|TUCSON, Ariz. — Project Pave the Way, an initiative of the University of Arizona Office of Early Academic Outreach, will a host a conference for young men from local high schools next Monday and Tuesday.
The Young Men's College Conference will be held Tuesday at the Student Union Memorial Center and is meant to increase the number of underrepresented male high school students who intend to pursue a college or university degree.
Close to 300 high school students from several Tucson area high schools will be exposed to college information and undergraduate peer support at the conference, to be held from 8:30 a.m. to 1:30 p.m. at the UA Student Union Memorial Center, 1303 E. University Blvd.
Ojalá Systems, a Tucson-based youth rap group, will perform a spoken word and rap set on Monday at 6 p.m. in the Integrated Learning Center, room 120, 1500 E. University Blvd. On Tuesday, they will engage YMCC attendees in poetry workshops on voice and identity, and present their unique sound and empowering message in a short performance.
Project Pave the Way is part of a nationwide effort to increase the number of young men who consider college as a future pathway. The UA Office of Early Academic Outreach launched Project Pave the Way, a UA Student Services Fee-funded initiative, to provide engagement opportunities to undergraduates to impact the local community through college outreach and on-campus events.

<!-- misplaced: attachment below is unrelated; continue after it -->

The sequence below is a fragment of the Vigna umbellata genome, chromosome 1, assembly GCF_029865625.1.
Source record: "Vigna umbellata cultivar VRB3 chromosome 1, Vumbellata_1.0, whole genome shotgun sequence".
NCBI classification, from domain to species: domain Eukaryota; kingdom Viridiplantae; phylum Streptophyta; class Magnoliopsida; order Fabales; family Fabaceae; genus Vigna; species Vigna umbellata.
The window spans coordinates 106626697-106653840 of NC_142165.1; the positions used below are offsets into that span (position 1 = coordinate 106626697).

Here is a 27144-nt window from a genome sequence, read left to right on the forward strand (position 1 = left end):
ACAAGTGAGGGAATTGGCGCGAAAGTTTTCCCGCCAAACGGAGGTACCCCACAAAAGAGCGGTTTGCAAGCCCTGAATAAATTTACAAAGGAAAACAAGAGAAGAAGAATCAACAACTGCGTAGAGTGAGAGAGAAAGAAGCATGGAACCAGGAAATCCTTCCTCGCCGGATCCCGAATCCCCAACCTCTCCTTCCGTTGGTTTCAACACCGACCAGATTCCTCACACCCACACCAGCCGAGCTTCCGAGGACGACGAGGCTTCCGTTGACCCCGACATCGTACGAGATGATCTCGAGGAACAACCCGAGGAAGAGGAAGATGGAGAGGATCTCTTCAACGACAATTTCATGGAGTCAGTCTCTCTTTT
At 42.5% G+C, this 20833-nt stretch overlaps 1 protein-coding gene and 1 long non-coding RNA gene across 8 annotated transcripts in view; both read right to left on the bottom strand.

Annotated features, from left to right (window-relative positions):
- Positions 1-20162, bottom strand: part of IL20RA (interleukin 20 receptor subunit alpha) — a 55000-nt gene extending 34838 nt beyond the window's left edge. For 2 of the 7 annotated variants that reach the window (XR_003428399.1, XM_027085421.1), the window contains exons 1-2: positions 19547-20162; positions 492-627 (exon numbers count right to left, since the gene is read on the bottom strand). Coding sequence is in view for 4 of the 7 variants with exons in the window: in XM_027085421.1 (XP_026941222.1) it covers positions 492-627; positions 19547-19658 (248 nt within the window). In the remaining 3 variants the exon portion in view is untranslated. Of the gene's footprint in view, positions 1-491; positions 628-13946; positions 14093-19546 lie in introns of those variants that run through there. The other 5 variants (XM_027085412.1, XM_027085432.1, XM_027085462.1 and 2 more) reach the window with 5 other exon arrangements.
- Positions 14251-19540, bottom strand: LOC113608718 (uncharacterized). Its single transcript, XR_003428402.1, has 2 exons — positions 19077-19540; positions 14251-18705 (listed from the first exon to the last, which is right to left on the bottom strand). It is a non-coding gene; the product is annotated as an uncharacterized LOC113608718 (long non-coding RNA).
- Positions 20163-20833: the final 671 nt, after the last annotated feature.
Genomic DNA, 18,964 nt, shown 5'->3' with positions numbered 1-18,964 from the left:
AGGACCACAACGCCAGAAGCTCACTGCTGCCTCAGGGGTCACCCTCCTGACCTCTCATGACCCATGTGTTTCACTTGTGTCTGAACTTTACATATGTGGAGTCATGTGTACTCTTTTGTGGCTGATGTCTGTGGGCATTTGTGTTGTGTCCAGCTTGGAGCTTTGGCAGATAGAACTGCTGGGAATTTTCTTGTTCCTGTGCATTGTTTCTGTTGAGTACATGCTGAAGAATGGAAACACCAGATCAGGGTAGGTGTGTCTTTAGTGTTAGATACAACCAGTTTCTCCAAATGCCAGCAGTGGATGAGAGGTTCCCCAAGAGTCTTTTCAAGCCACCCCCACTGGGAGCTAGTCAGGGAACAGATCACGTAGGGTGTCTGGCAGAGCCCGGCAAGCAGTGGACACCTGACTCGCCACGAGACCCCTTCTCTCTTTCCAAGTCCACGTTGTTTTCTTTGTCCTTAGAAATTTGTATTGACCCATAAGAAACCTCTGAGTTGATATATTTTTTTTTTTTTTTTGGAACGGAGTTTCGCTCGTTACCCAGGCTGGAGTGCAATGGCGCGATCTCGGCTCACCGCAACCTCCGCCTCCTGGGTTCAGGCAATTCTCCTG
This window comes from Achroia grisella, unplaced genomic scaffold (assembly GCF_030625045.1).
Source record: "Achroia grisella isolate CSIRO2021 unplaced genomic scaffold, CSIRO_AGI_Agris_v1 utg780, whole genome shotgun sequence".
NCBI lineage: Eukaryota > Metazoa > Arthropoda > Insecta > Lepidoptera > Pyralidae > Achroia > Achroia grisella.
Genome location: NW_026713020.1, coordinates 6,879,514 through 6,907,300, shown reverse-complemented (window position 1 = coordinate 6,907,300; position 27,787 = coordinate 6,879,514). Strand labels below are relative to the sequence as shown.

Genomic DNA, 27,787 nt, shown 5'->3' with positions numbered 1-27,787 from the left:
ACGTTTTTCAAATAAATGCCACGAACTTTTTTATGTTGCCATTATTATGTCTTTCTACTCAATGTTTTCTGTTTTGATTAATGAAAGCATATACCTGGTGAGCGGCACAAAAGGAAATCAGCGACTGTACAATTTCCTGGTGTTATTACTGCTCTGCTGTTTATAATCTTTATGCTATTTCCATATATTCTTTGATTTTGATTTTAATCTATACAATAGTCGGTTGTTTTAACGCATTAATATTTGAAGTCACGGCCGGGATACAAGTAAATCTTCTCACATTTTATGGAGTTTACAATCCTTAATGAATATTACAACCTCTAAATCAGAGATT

|Established in 1885, the University of Arizona, the state's super land-grant university with two medical schools, produces graduates who are real-world ready through its 100% Engagement initiative. Recognized as a global leader and ranked 16th for the employability of its graduates, the UA is also a leader in research, bringing more than $622 million in research investment each year, and ranking 21st among all public universities. The UA is advancing the frontiers of interdisciplinary scholarship and entrepreneurial partnerships, and is a member of the Association of American Universities, the 62 leading public and private research universities. It benefits the state with an estimated economic impact of $8.3 billion annually.